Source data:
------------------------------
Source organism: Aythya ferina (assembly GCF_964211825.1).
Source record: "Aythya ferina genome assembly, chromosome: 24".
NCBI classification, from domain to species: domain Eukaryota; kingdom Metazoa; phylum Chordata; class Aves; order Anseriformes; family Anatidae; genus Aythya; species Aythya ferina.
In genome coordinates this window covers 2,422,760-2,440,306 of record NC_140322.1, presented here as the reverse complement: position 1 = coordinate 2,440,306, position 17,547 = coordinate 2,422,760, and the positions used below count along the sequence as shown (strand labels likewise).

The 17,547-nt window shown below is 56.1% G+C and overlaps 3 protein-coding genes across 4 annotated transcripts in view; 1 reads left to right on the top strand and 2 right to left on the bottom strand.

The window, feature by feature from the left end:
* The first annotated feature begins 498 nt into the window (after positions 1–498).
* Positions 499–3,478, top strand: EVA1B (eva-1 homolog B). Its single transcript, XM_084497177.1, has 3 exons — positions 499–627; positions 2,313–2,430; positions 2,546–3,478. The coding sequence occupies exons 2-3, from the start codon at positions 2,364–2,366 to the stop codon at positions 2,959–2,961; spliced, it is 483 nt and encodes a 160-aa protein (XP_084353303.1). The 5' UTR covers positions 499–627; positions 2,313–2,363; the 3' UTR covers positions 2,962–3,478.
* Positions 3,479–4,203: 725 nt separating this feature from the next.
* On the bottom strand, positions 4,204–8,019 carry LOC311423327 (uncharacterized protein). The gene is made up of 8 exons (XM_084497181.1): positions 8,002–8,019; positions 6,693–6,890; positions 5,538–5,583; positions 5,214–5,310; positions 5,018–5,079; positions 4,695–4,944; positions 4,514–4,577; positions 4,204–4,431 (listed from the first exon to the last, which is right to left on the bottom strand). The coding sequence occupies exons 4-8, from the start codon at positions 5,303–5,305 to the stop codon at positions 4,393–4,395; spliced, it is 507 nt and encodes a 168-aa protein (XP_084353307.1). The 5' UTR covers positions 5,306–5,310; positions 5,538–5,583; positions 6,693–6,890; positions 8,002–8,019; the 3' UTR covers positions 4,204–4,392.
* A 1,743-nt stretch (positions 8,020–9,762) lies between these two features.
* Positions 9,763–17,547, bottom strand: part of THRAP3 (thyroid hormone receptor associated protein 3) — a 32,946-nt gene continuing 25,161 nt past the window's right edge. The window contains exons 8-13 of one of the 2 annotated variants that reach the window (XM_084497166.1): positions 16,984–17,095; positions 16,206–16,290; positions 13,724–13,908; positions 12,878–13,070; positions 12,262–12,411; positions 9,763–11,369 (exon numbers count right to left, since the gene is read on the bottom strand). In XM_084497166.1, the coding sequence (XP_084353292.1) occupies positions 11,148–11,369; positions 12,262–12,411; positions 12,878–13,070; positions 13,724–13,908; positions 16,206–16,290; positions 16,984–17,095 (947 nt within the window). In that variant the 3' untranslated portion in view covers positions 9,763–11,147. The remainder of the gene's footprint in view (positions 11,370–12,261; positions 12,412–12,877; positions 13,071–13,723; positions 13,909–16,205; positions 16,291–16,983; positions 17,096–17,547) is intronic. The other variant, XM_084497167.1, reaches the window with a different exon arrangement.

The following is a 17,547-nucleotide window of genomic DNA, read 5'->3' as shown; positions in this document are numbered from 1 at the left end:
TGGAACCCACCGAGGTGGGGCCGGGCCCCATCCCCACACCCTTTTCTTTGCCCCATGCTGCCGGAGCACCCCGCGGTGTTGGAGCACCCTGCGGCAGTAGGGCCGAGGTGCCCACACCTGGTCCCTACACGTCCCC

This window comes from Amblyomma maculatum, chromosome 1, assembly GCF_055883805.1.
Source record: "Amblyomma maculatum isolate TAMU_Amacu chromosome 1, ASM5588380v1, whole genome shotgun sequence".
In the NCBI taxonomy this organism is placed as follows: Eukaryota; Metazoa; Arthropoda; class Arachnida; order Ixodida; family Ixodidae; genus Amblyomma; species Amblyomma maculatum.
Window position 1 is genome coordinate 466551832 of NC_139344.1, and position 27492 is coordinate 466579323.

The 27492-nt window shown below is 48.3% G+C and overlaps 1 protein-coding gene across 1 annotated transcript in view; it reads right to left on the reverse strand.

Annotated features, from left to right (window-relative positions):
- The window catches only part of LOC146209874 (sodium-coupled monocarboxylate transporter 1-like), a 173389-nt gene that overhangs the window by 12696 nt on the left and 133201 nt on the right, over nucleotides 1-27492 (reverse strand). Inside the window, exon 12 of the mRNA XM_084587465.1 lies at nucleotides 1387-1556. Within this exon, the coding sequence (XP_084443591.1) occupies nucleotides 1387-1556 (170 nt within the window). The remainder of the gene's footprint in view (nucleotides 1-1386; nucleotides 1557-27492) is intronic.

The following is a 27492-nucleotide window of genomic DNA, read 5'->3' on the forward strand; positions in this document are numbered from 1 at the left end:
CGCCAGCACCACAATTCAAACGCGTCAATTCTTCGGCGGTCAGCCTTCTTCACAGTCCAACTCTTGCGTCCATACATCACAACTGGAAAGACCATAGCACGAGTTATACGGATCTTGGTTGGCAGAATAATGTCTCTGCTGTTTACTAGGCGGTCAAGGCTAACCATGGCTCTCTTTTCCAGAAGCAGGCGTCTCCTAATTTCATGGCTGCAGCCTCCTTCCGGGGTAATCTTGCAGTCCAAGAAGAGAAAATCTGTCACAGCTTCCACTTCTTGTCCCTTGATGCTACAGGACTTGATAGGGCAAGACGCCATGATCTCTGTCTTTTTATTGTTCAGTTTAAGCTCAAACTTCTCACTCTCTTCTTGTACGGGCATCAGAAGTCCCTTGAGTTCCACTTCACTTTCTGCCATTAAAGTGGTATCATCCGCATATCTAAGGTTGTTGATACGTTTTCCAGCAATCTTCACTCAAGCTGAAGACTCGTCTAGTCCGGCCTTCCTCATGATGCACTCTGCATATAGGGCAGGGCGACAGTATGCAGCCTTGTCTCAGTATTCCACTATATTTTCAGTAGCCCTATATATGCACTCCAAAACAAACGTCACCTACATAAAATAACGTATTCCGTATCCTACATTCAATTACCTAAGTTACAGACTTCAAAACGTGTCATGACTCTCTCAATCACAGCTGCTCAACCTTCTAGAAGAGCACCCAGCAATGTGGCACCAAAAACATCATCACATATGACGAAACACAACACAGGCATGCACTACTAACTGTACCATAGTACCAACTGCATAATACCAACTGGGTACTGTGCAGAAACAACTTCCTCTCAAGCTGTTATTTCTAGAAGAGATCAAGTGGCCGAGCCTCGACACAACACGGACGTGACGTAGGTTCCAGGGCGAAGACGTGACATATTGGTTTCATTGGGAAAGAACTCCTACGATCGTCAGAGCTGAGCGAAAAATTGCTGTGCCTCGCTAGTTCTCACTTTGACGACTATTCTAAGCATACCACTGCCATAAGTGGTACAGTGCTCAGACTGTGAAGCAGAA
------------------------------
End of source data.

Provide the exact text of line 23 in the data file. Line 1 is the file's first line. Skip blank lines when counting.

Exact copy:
CGCCAGCACCACAATTCAAACGCGTCAATTCTTCGGCGGTCAGCCTTCTTCACAGTCCAACTCTTGCGTCCATACATCACAACTGGAAAGACCATAGCACGAGTTATACGGATCTTGGTTGGCAGAATAATGTCTCTGCTGTTTACTAGGCGGTCAAGGCTAACCATGGCTCTCTTTTCCAGAAGCAGGCGTCTCCTAATTTCATGGCTGCAGCCTCCTTCCGGGGTAATCTTGCAGTCCAAGAAGAGAAAATCTGTCACAGCTTCCACTTCTTGTCCCTTGATGCTACAGGACTTGATAGGGCAAGACGCCATGATCTCTGTCTTTTTATTGTTCAGTTTAAGCTCAAACTTCTCACTCTCTTCTTGTACGGGCATCAGAAGTCCCTTGAGTTCCACTTCACTTTCTGCCATTAAAGTGGTATCATCCGCATATCTAAGGTTGTTGATACGTTTTCCAGCAATCTTCACTCAAGCTGAAGACTCGTCTAGTCCGGCCTTCCTCATGATGCACTCTGCATATAGGGCAGGGCGACAGTATGCAGCCTTGTCTCAGTATTCCACTATATTTTCAGTAGCCCTATATATGCACTCCAAAACAAACGTCACCTACATAAAATAACGTATTCCGTATCCTACATTCAATTACCTAAGTTACAGACTTCAAAACGTGTCATGACTCTCTCAATCACAGCTGCTCAACCTTCTAGAAGAGCACCCAGCAATGTGGCACCAAAAACATCATCACATATGACGAAACACAACACAGGCATGCACTACTAACTGTACCATAGTACCAACTGCATAATACCAACTGGGTACTGTGCAGAAACAACTTCCTCTCAAGCTGTTATTTCTAGAAGAGATCAAGTGGCCGAGCCTCGACACAACACGGACGTGACGTAGGTTCCAGGGCGAAGACGTGACATATTGGTTTCATTGGGAAAGAACTCCTACGATCGTCAGAGCTGAGCGAAAAATTGCTGTGCCTCGCTAGTTCTCACTTTGACGACTATTCTAAGCATACCACTGCCATAAGTGGTACAGTGCTCAGACTGTGAAGCAGAA